YOGA ORIGINS & SPIRITUALITY
Discussion: What is spirituality and is it compulsory for yoga?
Spiritual refers to what we can't see, the non physical, and in general it includes a sense of connection to our inner being. It typically involves a search for meaning in life. Yoga isn’t a religion and being spiritual doesn’t mean religious. The spiritual is all inclusive.
Let’s go back to ancient India, where yoga originated, and learn from the great Sri Patañjali (known as a mathematician of mysticism, an Einstein in the world of the Buddhas). Sri Patañjali didn’t invent yoga. Yoga is far more ancient, but Patañjali first systemised it and compiled the already existing ideas and practices.
THE YOGA SUTRAS
No one knows exactly when Sri Patañjali lived, or even if he was a single person. Estimates of the dates range from 5,000 B.C. to 300 A.D.
Although he was not the discoverer, it was when Patañjali spoke about yoga, everything fell in line and so he became what was known as the founder. His texts, The Yoga Sutras, are the basis for all the various types of Yoga and meditation which are ever evolving today in all their forms (Ashtanga, Iyengar...).
Sutra means ‘thread’ and each sutra is the barest thread of meaning. He gave general principles and used specifics only as examples. This allowed, and continues to enable, the sincere seeker to find their own way. The practitioner is not then led by definitive detail. “Truth is One, Paths are Many” was the core approach and today this allows universally acceptance of all methods, realising the common spirit and goal. If there is something useful for you in any teaching, take it and make use of it. If there’s anything that is not useful, discard it.
There are almost 200 sutras,
traditionally divided into 4 volumes :
The teachings are not some unapproachable, divine mystery at which we can only bow. Patañjali wrote these sutras so that he could share the essential keys with you, but these essential keys cannot be reduced simply to sutras. The full or real meaning behind each sutra can only be understood through experience and a person’s journey to know and better themselves.
The first sutra states :
1.1 Atha yoganushasanam. (atha: now; yoga: yoga; anushasana: instruction)
Now the instruction of yoga is being made.
The second sutra goes on to define :
1.2 Yogash citta-vritti-nirodhah. (Yoga: means; nirodha: mastery; vrittis: thoughts; citta: mind.) Yoga (the means) is the mastery – discipline – of the thoughts of the mind.
Yoga is the mastery, the disciplining, not suppressing, of the thoughts of the mind. The goal is not to stop thoughts, as many think it is. Simply mechanically stopping thoughts will not keep them from coming back (YS1:18). We don’t want to stop our brain, we don’t want to stop thought, we don’t want to stop creating. If simply stopping thought is yoga, then a sleep, drugs, or coma is instant yoga.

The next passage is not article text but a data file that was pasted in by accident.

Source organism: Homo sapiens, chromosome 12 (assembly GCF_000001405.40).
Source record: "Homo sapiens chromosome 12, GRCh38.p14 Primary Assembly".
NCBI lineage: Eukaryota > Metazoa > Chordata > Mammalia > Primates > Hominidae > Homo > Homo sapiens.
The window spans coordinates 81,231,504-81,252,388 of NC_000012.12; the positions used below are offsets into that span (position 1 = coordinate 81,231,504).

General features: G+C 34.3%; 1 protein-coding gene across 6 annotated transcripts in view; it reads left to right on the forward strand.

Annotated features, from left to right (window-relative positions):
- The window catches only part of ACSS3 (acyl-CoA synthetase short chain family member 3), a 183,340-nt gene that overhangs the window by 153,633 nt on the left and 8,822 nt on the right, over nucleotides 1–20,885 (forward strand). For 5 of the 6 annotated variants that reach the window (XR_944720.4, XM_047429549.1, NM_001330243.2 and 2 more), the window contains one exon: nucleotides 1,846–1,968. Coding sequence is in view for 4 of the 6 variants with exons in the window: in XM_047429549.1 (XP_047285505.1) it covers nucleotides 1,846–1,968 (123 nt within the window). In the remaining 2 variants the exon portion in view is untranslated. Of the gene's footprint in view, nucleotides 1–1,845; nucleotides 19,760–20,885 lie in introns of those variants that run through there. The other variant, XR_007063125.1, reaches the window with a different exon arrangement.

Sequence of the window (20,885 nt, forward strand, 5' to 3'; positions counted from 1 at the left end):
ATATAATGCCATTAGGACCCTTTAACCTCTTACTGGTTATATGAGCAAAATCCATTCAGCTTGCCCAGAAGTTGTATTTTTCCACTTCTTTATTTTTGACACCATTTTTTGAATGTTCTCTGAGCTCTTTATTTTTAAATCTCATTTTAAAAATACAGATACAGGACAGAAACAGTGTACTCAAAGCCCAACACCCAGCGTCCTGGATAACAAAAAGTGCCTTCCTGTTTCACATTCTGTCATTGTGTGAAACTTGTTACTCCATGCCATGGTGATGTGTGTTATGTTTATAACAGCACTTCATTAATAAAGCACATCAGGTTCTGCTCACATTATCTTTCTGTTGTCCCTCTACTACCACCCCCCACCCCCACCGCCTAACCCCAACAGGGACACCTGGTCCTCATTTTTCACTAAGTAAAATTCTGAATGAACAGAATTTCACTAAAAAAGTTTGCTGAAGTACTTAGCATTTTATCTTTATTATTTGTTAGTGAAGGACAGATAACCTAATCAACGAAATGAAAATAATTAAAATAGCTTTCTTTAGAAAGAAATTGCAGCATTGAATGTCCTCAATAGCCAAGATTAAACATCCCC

The ancient yogis in many ways were no different from us in the modern world. As part of ordinary life, they had moments of clarity and moments of confusion, happiness and sadness, contentment and stress. Reflecting on the nature of their lives, they became more aware of their condition, they recognised that their incessant chatter in their mind was the source of their confusion and problems. Intrigued, they reflected more deeply on the mind, seeking to unravel the mystery of existence. Like most yoga students they wanted to become clearer, happier and more content. They learnt they could not just stop their mind but they learnt to make peace with their mental chatter and direct it. This is why Patañjali describes the nature and quality of thoughts, which thoughts to pursue and which to redirect, and how to gain clarity of what is reality, since it is not that we think, but how we think that is the problem.
1.3 Tada drashtuh sva-rupe’vasthanam. (Tada: then; drashtri: witness; avasthana: remains; sva-rupa: its own nature. ) From yoga’s success then, the witness, the self, abides in its own nature.
From yoga’s success the self doesn’t go or return to some state it does not have now. Our true nature knows we are great. This success of yoga is not a becoming, or a return. It is simply accessing what we really are and always have been, without our mind’s confusion. When we’re tapped into the true us, we gain access to the knowing that is held by our inner being, there is no doubt, we need no validation from the outside, we can love and trust ourself and everything we do feels right. We become proactive, living in the present, we see the bigger picture, we find that we are in control of our life.
The word ‘YOGA’ is derived from the Sanskrit root ’yuj’ which means to bind, join, attach or yoke. Yoga is the art which brings an incoherent and scattered mind to a reflective and coherent state, connecting you to your inner being.
“When you are inspired by some great purpose, all your thoughts break their bonds: Your mind transcends limitations, your consciousness expands in every direction, and you find yourself in a new, great and wonderful world. Dormant forces, faculties and talents become alive, and you discover yourself to be a greater person by far than you ever dreamed yourself to be.” - Sri Patañjali
Within the Yoga Sūtras, Patañjali sets out an eight-fold path, offering guidelines on mastery of the mind allowing an awakened, inspired, meaningful and purposeful life :
200HR TEACHER TRAINING
8 LIMBS of yoga
The mind is spurred into activity through yama, niyama and asana. Asana and pranayama bring the wavering mind to a state of some stability. The disciplines of pranayama and pratyahara bring about attentiveness, allowing focussed energy, which is then restrained in its state by dhyana and samadhi.
The first stages lay the foundation and as we progress, the higher states of yoga become more and more predominant.